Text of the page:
A free monthly newspaper
serving the local community

Contact us
Archived Stories
By karen Newell Young
Rotary president does the walk
Cathy Wilcox-Barnes hikes 450 miles in effort to stop polio
Loaded down by 25 pounds of gear and a bevy of “End Polio Now” buttons, Cathy Wilcox-Barnes began hiking the Camino del Norte in Northern Spain on July 22. She returned Sept. 7, logging 450 miles and raising more than $2,000 to help eradicate polio—an effort that was matched two to one by the Bill and Melinda Gates Foundation, increasing the amount to $6,000.

The Camino del Norte is part of the Camino de Santiago, known in English as The Way of Saint James. It is a network of pilgrims’ paths now serving a number of causes, although originally honoring the shrine of Saint James the Great.

Wilcox-Barnes trekked from Irun, Spain, to Santiago de Compostela, Spain, where Saint James the Great is believed to be buried.

She returned to Nevada City with memories of “trail angels” who helped guide each other and, in the words of Van Morrison, “spirits all along the way, who will befriend us.”

Fellow hikers are called pilgrims and the camaraderie spread up and down the trail. She met an elderly woman who was not hiking but pointed the trekkers in the right director when the path was unclear and one man went out of his way, literally way out of his way, to lead them when they were lost.

“I met people I’ll be friends with my whole life, people from all over the world,” she said. “I thought, how can I take that feeling home and use it to make a difference?”

Wilcox-Barnes, president of the Nevada City Rotary Club, prepared for the trek for more than a year. She is dedicated to Rotary International’s End Polio Now effort and emphasized the organization’s progress since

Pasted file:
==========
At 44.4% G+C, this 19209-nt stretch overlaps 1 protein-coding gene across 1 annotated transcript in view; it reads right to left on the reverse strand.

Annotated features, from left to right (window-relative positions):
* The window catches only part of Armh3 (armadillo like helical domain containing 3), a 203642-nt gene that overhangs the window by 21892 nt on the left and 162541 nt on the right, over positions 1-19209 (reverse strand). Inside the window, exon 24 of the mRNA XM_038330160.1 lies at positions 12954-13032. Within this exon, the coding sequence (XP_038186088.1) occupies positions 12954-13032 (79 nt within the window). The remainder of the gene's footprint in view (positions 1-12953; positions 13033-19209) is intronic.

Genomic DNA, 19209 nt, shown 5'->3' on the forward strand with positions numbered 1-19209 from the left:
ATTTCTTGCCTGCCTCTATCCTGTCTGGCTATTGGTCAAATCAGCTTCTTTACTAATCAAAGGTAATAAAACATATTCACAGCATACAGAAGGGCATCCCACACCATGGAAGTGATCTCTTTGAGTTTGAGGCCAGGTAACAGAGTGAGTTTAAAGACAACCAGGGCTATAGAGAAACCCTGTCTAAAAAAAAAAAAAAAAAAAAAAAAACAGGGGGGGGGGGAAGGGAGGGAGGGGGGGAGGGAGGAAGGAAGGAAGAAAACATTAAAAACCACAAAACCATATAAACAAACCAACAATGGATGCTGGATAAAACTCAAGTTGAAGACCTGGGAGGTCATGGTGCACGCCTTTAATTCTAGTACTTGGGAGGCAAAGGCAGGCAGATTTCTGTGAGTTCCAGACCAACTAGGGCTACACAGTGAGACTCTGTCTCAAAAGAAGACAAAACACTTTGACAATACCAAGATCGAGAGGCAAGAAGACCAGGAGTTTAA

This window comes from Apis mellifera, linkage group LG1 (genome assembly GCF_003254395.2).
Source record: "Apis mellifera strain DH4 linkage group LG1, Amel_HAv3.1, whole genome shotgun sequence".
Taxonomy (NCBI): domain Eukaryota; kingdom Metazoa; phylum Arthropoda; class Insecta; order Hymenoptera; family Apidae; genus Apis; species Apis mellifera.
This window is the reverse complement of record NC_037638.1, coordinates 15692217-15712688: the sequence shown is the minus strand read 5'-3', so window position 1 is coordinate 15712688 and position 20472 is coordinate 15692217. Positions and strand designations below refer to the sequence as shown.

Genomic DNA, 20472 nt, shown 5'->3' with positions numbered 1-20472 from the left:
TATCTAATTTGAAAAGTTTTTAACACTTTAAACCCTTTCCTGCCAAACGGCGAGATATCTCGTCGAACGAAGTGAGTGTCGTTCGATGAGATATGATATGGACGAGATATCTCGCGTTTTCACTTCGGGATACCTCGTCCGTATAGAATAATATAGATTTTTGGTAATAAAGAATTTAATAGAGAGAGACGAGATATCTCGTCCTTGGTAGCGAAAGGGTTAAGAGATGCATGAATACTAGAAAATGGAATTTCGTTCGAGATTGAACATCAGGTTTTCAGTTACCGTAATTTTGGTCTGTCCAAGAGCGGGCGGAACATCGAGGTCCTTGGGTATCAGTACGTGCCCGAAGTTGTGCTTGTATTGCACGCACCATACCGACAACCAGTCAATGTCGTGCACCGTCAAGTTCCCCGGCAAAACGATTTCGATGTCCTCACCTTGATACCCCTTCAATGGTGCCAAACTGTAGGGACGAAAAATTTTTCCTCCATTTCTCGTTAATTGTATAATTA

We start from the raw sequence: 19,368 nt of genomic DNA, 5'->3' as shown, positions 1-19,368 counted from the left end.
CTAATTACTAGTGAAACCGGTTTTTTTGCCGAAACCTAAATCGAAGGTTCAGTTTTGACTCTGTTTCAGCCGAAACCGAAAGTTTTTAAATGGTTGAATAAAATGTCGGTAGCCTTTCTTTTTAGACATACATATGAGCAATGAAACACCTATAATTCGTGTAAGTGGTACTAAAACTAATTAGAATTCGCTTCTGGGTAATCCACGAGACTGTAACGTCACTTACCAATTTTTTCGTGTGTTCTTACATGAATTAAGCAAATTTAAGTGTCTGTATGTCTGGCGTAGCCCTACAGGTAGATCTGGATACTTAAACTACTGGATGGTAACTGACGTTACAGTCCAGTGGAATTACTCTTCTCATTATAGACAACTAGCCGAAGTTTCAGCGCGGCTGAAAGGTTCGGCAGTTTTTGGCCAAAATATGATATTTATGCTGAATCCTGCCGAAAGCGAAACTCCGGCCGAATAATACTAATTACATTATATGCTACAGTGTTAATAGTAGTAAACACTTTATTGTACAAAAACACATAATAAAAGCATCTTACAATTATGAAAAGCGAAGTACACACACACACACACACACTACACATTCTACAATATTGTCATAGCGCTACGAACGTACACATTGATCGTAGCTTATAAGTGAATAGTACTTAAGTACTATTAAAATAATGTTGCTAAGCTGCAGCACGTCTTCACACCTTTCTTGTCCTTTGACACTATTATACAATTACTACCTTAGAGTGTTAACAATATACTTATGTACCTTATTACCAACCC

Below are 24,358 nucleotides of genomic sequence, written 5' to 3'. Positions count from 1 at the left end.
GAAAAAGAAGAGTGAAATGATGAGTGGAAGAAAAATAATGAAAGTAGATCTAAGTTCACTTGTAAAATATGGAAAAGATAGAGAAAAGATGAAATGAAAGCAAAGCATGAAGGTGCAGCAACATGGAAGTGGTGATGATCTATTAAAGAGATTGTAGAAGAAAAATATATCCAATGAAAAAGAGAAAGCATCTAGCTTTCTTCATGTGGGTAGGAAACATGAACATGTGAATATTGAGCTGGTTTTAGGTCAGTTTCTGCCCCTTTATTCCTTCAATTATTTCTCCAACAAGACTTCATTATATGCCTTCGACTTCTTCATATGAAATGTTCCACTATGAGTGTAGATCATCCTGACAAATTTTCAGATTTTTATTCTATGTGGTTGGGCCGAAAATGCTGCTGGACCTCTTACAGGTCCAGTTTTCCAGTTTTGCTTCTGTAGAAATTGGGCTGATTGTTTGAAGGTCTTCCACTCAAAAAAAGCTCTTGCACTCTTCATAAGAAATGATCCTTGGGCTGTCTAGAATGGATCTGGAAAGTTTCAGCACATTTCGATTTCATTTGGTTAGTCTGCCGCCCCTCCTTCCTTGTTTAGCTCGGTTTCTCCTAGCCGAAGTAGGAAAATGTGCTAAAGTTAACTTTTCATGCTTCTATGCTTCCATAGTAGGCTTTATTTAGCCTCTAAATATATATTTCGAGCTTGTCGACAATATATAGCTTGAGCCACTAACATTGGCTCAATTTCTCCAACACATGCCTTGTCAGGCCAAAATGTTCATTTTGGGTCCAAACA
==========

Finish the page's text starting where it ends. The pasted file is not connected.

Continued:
it targeted the disease in the 1980s.

“There are four countries where polio is still a problem,” she said. “Only eight cases were reported since July. We’re this close.”

She handed out Rotary’s End Polio Now buttons throughout her trip. Strangers asked her not only what Rotary was but about the latest information on polio, which most folks thought was eradicated.

An experienced hiker, she and her sister, Helen Coleman, felt safe on the Camino and they said their biggest challenge was sometimes finding shelter at night. The albergues,” or dormitories for Camino hikers, are first come, first serve—if they encountered delays by getting lost or, in many cases, getting drenched, they might lose their lodging for the night.

“One time it had been raining all day,” she said. “We couldn’t find a room until 10 at night. That was the most stressful experience.”

 She advises potential Camino hikers to bring sleep masks and earplugs. “There could be 6 or 40 people sleeping in the same room. I’m not used to being in a room with that many people at night,” she added.

Wilcox-Barnes dedicated her walk to Sam Dardick, a polio victim who died in 2011. He was the founder of FREED, the first independent living center in Northern California, a county supervisor and father of Caleb Dardick, the former executive director of SYRCL.

“Seeing what he could accomplish in a wheelchair was inspiring,” Wilcox-Barnes said.

Polio was prevalent in the early 20th century, but advances with the Salk vaccine made the disease avoidable. Rotary International, which has made the elimination of polio a priority, has united with the World Health Organization, UNICEF and the Gates Foundation to help reduce polio cases by 99.9 percent worldwide since its first project to vaccinate children in the Philippines in 1979.

The global service organization has helped immunize more than 2.5 billion children. Pakistan, Afghanistan and Nigeria are still at risk for polio. Recently, Syria has seen a re-emergence. There were 37 confirmed cases in 2016.

With the Gates Foundation match to Wilcox-Barnes’ fundraising, every dollar donated will inoculate five children.

The campaign is not over: Oct. 24 is World Polio Day and there is still time to give.

For more information, visit givingtrail.org and browse the campaigns for end polio once and for all. For an interview by Robin Milam with Caleb Dardick on his life with his father, visit youtube.com and search for Caleb Dardick.
Wilcox-Barnes at a milestone along the way.